Hops have been called the spice of beer, and the analogy is apt: They have flavor and aroma qualities that can evoke tropical fruit just as easily as they can a pine forest. One hallmark of a skilled brewer is his or ability to add just the right hops at just the right times to achieve the desired profile.
It’s only somewhat recently, however, that hops have become as prized for their organoleptic properties (aspects we can experience via the senses) as they are for their bittering potential. Indeed, breeding programs historically aimed to improve alpha-acid levels while keeping cultivars classically “hoppy,” which usually meant keeping the herbal and floral aromatics so prized in noble varieties.
Boiling hops in water or wort transforms alpha acids into iso-alpha acids, which deliver bitterness. And the degree to which this happens is known as hops utilization. Hops utilization is the fraction of the available alpha acids that both (1) transform into isomerized forms and (2) remain in the finished beer, so the number is always less than 100 percent. In most cases it’s closer to 25 percent. An incredible number of variables influence this number, and the following tend to enhance utilization:
- Hotter water
- More vigorous boiling
- Longer boil time
- Larger boil volume
- Higher wort pH
- Lower wort gravity
- Longer post-boil chill times
- Smaller amounts of trub material
Logically, negating the above conditions leads to lower hops utilization.
We usually tend to think more in terms of IBUs than we do utilization numbers, and the latter directly influences the former. One International Bitterness Unit (IBU) is defined as one milligram of iso-alpha acid per liter of beer, sometimes also expressed as one part per million (a liter of water is one million milligrams, and beer is mostly water). Ergo, the better the hops utilization (more alpha acids isomerized), the higher the IBU value. Stated equivalently, you can use less hops material (or a lower alpha-acid hops) to achieve a given IBU level when you improve your utilization.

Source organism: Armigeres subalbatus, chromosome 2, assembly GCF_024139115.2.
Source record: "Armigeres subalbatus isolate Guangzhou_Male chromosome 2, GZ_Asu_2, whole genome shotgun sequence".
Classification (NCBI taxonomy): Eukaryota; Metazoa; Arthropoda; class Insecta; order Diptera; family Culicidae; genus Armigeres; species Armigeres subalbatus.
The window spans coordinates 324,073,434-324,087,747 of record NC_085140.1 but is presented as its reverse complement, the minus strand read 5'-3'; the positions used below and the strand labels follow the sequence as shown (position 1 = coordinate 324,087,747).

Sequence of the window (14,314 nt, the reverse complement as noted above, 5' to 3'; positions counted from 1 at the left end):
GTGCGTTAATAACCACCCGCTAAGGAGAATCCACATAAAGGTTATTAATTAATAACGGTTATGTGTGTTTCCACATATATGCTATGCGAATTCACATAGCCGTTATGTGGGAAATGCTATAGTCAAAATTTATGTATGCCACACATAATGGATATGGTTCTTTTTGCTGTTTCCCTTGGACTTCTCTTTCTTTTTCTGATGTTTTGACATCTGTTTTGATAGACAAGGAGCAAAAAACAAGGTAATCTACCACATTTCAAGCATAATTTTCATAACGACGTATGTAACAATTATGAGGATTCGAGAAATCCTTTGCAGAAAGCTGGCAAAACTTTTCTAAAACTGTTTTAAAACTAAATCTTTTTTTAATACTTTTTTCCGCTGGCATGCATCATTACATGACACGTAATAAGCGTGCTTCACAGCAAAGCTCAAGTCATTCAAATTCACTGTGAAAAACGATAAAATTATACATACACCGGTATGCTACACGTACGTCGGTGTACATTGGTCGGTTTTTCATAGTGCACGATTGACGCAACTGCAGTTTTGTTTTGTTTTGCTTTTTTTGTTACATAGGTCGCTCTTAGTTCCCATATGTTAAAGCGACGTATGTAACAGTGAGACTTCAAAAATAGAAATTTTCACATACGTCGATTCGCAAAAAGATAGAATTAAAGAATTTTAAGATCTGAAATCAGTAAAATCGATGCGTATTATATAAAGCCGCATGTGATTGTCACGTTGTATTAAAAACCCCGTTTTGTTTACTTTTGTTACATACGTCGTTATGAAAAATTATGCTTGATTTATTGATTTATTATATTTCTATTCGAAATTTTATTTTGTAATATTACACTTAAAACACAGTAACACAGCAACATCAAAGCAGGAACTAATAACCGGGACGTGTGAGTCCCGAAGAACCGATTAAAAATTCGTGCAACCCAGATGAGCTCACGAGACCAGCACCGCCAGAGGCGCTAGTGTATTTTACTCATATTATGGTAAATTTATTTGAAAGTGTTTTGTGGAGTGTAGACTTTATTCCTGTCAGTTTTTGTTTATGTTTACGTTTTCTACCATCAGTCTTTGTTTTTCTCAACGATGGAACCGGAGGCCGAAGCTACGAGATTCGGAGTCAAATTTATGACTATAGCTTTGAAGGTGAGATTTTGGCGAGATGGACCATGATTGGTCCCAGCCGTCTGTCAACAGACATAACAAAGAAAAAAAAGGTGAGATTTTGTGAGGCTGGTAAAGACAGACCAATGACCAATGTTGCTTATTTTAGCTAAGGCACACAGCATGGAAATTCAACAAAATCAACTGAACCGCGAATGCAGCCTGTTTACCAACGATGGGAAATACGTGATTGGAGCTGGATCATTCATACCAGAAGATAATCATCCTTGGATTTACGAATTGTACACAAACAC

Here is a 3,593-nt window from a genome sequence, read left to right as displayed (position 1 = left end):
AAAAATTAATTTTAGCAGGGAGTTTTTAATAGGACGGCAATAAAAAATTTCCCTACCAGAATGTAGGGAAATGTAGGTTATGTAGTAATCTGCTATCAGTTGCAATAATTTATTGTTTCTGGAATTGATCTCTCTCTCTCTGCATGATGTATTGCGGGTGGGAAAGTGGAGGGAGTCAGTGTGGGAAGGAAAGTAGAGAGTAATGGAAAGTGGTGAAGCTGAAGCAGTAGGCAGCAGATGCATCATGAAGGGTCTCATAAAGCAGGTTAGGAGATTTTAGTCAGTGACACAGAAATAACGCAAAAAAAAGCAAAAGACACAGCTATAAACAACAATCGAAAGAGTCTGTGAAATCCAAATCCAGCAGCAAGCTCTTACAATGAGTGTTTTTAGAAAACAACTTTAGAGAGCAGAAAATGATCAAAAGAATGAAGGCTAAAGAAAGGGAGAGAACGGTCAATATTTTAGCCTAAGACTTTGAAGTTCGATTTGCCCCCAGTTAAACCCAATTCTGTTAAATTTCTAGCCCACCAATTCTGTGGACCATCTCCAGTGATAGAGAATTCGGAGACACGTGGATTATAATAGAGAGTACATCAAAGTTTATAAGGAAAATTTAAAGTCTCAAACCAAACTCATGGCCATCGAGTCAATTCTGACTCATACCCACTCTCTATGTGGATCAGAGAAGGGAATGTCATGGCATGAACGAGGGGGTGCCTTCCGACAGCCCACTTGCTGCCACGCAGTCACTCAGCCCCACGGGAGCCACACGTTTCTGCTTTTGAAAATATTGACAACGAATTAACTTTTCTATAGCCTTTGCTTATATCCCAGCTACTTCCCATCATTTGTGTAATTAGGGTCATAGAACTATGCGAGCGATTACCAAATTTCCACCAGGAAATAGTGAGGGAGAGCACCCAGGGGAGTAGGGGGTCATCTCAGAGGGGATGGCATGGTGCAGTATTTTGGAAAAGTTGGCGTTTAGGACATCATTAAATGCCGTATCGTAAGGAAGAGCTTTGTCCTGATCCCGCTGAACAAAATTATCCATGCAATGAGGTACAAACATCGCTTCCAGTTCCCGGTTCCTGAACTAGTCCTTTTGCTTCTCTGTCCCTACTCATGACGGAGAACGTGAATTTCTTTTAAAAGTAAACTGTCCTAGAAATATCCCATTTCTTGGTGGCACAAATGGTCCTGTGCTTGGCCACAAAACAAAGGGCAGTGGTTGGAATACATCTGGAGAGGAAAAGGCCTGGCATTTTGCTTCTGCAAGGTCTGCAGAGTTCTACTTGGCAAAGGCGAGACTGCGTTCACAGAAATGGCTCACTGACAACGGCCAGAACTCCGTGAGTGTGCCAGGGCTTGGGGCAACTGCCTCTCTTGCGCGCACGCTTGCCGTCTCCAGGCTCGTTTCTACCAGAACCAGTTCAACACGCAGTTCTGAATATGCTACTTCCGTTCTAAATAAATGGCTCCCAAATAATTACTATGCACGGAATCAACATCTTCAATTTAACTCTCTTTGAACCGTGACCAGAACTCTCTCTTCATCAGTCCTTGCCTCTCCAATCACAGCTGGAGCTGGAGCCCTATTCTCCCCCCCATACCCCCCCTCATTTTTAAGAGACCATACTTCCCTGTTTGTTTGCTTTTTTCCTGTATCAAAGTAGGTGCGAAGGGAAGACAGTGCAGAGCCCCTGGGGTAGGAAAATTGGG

How does this translate into practical advice? Well, high-elevation brewers, for example, may consider adding a few minutes to their boil times to make up for the fact that water boils at a lower temperature. Extract brewers who brew concentrated wort can reserve a portion of the extract for the last 15 minutes of the boil to take advantage of the utilization benefits of low-gravity wort. And brewers who perform hot whirlpools or hop stands may want to reduce their 60-minute bittering charge since all of those hot-wort hops will continue to contribute bitterness to the final beer.
The only way to actually know a beer’s bitterness is to measure the IBUs directly using a method standardized by the American Society of Brewing Chemists. It involves separating iso-alpha acids out of solution and measuring their levels using an ultraviolet spectrometer, a procedure beyond the reach of most hobbyists. But brewing software such as BeerSmith offers reasonable estimates based on established formulae. And for all but the most obsessed brewers, such estimates are usually enough.
In Issue 8 (August/September 2015) of Craft Beer & Brewing Magazine®, top brewers share secrets to flavorful “wet” hops beers and Stan Hieronymus gives you the low-down on brewing successfully with wet hops. Get your back issue today.